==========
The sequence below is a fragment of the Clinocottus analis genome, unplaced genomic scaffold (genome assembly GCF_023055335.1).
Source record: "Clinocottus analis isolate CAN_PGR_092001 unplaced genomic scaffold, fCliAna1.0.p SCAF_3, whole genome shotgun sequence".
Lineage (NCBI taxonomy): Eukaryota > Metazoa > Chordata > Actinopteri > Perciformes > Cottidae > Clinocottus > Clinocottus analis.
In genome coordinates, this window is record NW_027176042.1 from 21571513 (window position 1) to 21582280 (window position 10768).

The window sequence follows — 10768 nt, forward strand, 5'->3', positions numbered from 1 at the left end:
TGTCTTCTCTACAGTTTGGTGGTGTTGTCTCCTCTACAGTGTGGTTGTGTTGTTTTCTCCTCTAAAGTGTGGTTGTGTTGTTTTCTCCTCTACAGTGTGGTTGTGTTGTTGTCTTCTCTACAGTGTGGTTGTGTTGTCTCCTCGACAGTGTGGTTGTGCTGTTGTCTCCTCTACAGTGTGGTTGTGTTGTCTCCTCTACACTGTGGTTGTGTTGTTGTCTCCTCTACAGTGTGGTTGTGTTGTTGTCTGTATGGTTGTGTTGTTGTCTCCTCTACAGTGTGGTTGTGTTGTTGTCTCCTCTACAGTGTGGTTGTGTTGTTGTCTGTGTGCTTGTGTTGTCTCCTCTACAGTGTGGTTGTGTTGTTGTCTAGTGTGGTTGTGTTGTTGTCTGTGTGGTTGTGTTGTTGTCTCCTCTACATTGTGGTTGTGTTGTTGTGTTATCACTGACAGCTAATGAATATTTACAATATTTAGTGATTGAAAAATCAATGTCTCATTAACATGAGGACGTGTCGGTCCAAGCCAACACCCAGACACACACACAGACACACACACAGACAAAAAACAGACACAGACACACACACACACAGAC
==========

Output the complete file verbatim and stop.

The sequence below is a fragment of the Clinocottus analis genome, unplaced genomic scaffold (genome assembly GCF_023055335.1).
Source record: "Clinocottus analis isolate CAN_PGR_092001 unplaced genomic scaffold, fCliAna1.0.p SCAF_3, whole genome shotgun sequence".
Lineage (NCBI taxonomy): Eukaryota > Metazoa > Chordata > Actinopteri > Perciformes > Cottidae > Clinocottus > Clinocottus analis.
In genome coordinates, this window is record NW_027176042.1 from 21571513 (window position 1) to 21582280 (window position 10768).

The window sequence follows — 10768 nt, forward strand, 5'->3', positions numbered from 1 at the left end:
TGTCTTCTCTACAGTTTGGTGGTGTTGTCTCCTCTACAGTGTGGTTGTGTTGTTTTCTCCTCTAAAGTGTGGTTGTGTTGTTTTCTCCTCTACAGTGTGGTTGTGTTGTTGTCTTCTCTACAGTGTGGTTGTGTTGTCTCCTCGACAGTGTGGTTGTGCTGTTGTCTCCTCTACAGTGTGGTTGTGTTGTCTCCTCTACACTGTGGTTGTGTTGTTGTCTCCTCTACAGTGTGGTTGTGTTGTTGTCTGTATGGTTGTGTTGTTGTCTCCTCTACAGTGTGGTTGTGTTGTTGTCTCCTCTACAGTGTGGTTGTGTTGTTGTCTGTGTGCTTGTGTTGTCTCCTCTACAGTGTGGTTGTGTTGTTGTCTAGTGTGGTTGTGTTGTTGTCTGTGTGGTTGTGTTGTTGTCTCCTCTACATTGTGGTTGTGTTGTTGTGTTATCACTGACAGCTAATGAATATTTACAATATTTAGTGATTGAAAAATCAATGTCTCATTAACATGAGGACGTGTCGGTCCAAGCCAACACCCAGACACACACACAGACACACACACAGACAAAAAACAGACACAGACACACACACACACAGAC